A few months ago, with a mischievous look in his eyes, Charles Gave noticed the S&P 500 was paying one gram of gold per annum in dividends!
What kind of hidden information lies behind this coincidence? Scarcity, efficiency, and the competition between them in asset markets.
For the first time since the end of the subprime crisis in 2009, the S&P 500 book stopped growing on December 31st, 2020 over 12 rolling months. The US market momentum is therefore fully supported now by intangible value.
« All the things I could do, if I had a little money » chantait ABBA en 1976.
Aujourd’hui, ce n’est plus l’argent qui manque. Les grandes banques centrales des EtatsUnis, de l’Europe et du Japon, en ont imprimé entre 6 et 7 billions de dollar américains depuis le début de l’année 2020. Comment comprendre cette monnaie ? Est-elle surévaluée, sous-évaluée ?
« All the things I could do, if I had a little money » ABBA sang in 1976.
Today, there’s no shortage of money. Since the beginning of 2020, the major central banks of the United States, Europe and Japan have printed between six and seven trillion US dollars combined. How can we approach this currency? Is it overvalued or undervalued?
Fragility in finance is equivalent to mass in physics. To understand the analogy, one must go back to the origin of time itself. Crucially, the genesis of our universe is remarkably similar to the genesis of finance. This claim shall lead us to a better understanding of what antifragility means. Antifragility in finance is equivalent to antimass in physics, the hypothetical ‘dark energy’ that has eluded cosmologists for so long.
We cannot fill our car tanks with letters of credit, and we can’t have banknotes for dinner. This is because ‘Wealth’, and ‘Money’, are fundamentally different. This is an issue we have considered in many of our papers, defining asset value and wealth out of free energy, not money. Today, we argue that cash rates set at artificially low levels by major Central Banks for too long deeply affect developed economies’ wealth creation.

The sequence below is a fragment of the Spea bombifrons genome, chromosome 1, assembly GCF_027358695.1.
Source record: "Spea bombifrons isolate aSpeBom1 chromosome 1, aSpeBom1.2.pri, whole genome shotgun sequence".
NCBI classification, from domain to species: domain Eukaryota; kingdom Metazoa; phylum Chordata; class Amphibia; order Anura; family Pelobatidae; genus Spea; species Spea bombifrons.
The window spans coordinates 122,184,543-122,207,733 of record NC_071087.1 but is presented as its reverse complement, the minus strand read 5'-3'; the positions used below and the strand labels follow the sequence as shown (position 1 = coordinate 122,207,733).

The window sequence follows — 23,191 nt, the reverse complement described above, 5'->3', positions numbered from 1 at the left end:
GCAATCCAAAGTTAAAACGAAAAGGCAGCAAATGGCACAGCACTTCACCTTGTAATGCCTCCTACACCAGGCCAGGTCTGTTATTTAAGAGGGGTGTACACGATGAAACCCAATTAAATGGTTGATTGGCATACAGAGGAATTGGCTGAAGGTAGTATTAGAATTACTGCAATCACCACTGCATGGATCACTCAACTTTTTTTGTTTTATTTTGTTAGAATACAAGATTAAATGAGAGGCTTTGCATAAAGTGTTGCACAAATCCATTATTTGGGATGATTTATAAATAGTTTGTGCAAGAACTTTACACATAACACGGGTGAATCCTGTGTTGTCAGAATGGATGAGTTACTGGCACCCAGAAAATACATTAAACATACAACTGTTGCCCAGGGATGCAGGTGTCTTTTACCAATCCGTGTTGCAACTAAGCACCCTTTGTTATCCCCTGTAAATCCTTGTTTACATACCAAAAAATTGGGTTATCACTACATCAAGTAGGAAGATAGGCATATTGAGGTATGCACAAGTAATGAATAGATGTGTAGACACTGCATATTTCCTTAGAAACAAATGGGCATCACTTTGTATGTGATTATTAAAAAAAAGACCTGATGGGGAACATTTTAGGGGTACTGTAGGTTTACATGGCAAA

Gold is the ultimate antifragile asset. Unlike fragile assets such as equity indices, antifragile assets react positively to stress. Does it make sense to constantly hold gold in a diversified investment portfolio? ‘No’, is the answer. 50% of the time, when currencies act as stores of value, gold is a useless asset. However, the other 50% of the time, when currencies are debased, gold is a vital asset, insofar as it is the centre of pricing of all other financial assets. This paper will take the former 50% of the time to be ‘Wicksellian times’, while the latter 50% to be ‘Keynesian times’. World economies re-entered ‘Keynesian times’ on January 31st, 2019, following the monetary policy reversal of the FED. Statistics on portfolio allocation advocate a switch in these periods: from bonds to gold, from developed economy equities to emerging equities, and from cash to real estate. Gold, however, is not antifragile by nature; it has only turned antifragile since the end of the Gold Standard in 1971 because of its pricing in currencies. And currencies are fragile assets
Gold’s purchasing power has remained remarkably stable in the past 400 years, at least until the end of the Bretton Woods system in August 1971. The ensuing debasement of major currencies created a new competition between gold and currencies to attract world savings, and also between currencies themselves. This letter looks to describe the terms of the competition and identify the best moments to buy currencies rather than gold.
Our previous letters on “Antifragility Revisited” principally dealt with the economic and financial meanings of fragility. A necessary step to progress on the theory is to now turn to scientific analogies. This letter focuses on the most profound yet troublesome, and contrived concept of modern science: entropy. It introduces the founding ground of a scientific definition of fragility.